Today I am thrilled to have Chris Wimmer of Healthy Smart Living guest posting for me today! Chris is a urban homesteader who uses hydroponics to make the best use out of his small spaces. I think you’ll enjoy learning from his post as much as I have!
This is my homestead and it provides me exactly 440 square feet of outdoor space. I truly feel blessed to have that much space as I live in downtown Chicago. However, it’s also a major downsizing from my childhood where I worked on a farm and lived on a couple acres of land.
Over the past couple of years, I’ve started using hydroponic growing techniques with some really good results.
Now before I get ahead of myself let me now explain just what is hydroponics. Hydroponics in Latin literally means “working water”. The reason the water is called working is because hydroponics does not use soil to feed the plants but rather a nutrient rich solution which is continuously flowing to the plant roots. Many different types of systems have been developed but the one commonality is growing without soil.
So why use hydroponics and what are the benefits of using hydroponics over a traditional garden?
- Increased crop yield
- Faster growing cycles
- Can be done indoors
- Surprisingly cheap
- Reduced labor
- Environmentally sound
For me, there are 2 main reasons I use hydroponics for my homestead. First, I can raise bigger crops faster which is critical with limited space. Second, I can extend the short growing season in Chicago by setting up a winter garden in my spare bathtub.
So where should you start?
This can be one of the biggest challenges of trying anything new so I’m going to quickly walk you through how to get started with a simple hydroponic system. This system is simple yet effective at growing crops. You can follow this step by step or use it as a guide to create a system that is right for your situation.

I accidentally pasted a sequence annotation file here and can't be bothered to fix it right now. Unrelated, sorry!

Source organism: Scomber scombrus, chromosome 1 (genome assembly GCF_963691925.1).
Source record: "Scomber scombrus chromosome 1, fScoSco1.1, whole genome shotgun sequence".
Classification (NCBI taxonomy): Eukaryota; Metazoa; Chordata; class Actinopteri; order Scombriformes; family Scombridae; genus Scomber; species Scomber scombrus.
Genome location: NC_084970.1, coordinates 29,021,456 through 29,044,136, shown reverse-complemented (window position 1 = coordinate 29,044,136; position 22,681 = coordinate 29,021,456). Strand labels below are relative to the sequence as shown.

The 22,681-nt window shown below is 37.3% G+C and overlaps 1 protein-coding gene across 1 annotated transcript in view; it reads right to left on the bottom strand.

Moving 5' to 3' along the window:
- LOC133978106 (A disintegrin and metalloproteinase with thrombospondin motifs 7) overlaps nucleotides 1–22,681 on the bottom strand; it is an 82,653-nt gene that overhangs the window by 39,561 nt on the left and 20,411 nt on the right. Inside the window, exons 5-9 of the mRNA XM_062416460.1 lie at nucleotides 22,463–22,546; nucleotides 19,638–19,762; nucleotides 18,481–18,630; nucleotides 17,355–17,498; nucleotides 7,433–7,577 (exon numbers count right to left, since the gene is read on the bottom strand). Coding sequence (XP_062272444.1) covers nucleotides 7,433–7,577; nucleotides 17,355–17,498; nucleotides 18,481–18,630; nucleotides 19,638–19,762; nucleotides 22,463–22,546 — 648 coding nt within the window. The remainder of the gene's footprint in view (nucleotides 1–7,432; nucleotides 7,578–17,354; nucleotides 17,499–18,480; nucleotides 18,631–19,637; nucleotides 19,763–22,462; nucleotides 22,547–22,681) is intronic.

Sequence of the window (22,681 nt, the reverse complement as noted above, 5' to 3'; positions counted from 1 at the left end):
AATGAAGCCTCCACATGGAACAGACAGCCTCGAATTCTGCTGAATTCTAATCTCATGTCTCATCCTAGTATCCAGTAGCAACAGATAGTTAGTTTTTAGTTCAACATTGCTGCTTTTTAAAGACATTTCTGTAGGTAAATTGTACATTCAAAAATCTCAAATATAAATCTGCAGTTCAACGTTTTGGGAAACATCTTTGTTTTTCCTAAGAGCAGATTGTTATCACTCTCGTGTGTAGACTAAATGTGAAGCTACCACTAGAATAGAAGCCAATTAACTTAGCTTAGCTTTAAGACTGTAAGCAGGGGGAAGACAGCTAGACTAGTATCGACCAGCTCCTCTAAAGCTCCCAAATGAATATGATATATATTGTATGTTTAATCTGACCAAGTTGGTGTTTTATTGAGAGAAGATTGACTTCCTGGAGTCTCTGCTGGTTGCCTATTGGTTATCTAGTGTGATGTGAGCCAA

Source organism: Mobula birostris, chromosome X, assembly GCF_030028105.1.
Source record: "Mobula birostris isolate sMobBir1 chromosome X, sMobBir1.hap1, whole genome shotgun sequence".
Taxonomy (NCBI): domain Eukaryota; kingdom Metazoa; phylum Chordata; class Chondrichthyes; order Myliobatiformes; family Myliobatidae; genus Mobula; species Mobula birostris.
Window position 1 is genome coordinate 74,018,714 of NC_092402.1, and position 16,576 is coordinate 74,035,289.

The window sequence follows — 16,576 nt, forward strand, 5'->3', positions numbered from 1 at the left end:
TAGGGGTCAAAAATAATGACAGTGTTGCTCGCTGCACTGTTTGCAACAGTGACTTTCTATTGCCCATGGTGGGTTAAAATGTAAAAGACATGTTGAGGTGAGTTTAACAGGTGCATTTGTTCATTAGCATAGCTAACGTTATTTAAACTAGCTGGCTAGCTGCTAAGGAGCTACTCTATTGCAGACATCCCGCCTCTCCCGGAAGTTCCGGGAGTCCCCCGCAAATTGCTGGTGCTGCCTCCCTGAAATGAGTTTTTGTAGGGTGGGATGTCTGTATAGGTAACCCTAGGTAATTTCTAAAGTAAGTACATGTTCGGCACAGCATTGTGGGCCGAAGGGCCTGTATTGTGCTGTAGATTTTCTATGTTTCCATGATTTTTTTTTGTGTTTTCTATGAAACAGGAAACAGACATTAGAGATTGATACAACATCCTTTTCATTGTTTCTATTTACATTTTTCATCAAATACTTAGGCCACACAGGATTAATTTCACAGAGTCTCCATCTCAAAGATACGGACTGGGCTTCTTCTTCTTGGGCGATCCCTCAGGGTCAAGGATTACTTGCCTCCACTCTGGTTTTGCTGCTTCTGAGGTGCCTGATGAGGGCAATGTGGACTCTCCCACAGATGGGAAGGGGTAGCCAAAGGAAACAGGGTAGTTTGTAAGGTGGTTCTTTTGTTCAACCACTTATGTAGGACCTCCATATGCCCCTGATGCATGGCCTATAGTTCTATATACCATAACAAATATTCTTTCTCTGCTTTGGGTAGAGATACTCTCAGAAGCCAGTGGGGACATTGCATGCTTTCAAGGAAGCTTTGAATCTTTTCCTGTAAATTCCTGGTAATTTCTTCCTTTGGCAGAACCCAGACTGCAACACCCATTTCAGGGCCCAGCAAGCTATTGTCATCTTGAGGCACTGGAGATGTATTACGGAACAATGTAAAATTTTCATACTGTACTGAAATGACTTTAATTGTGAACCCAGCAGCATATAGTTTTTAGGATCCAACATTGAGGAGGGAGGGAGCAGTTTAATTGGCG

The system is technically called a deep water culture system but I prefer to call it a storage tote system for reasons that will become pretty obvious.
- Plastic tote
- Air stone
- Air pump
- Air tube clips
- 2” hole saw with guide bit
- 2” net pots
- Clay pellets
- Rapid Rooter plugs (buy them here)
- pH Control Kit (I use General Hydroponic’s Ph Control Kit)
- Hydroponic nutrients (I use GH’s Floraduo A &B)
- Seeds of choice
Note about hydroponic supplies: Be creative and use what you have around your home. Aquarium supplies make great supplies for hydroponics.
Step 1: Create the planter
- Drill the 2” holes in plastic tote lid
TIP: I like to cut one addition ‘access hole’ so I can test the water and adjust during the growing season without opening the entire tote.
Step 2: Preparing the reservoir
- Fill the tote with water leaving about 2-3 inches of space. This should allow the bottom of your net pots to touch the water but not be completely submerged
- Add the nutrient solution according to the directions on the bottle
- After 30 minutes test the water’s pH and adjust according to the pH control kit directions
TIP: Most plants like a slightly acidic environment so target a pH of 6 to 7.
Step 3: Aeration system
- Drill a hole above the water line to allow the tubing to pass through
- Attach the air stone and secure the tubing inside the tote with clips
- Attach the air pump to the opposite end of the tubing outside of the tote
TIP: Plug in the air pump and ensure everything is working. It is much easier to trouble shoot before planting.
Step 4: Planting
- Moisten Rapid Rooter plugs by soaking them in water for 30 seconds
- Place net pots in pre-drilled holes
- Put one Rapid Rooter in each net pot
- Drop 3 seeds into each plug to ensure at least 1 germinates
- Fill in the extra space with clay pellets
Key Steps during the grow cycle:
- The seeds should sprout in about one week
- Maintain the water level to always touch the bottom of the net pots
- Test and add any required nutrient according to the label each week
This system can accommodate many types of plants but herbs and lettuces are great first crops. If you want to try something that will grow a bit larger just plan to add some trellis supports much like you would for peppers or tomatoes in a traditional garden.
So that’s it! Welcome to the world of hydroponics. I hope you take the plunge and try. It’s become a fun hobby for me which also provides a cheap source of quality food.
About the Author:
Chris Wimmer is an urban hydroponic hobbyist who grew up in the Oregon country side enjoying the open spaces. Chris shares how he uses hydroponics to maximize his small Chicago urban garden space on his blog: Healthy Smart Living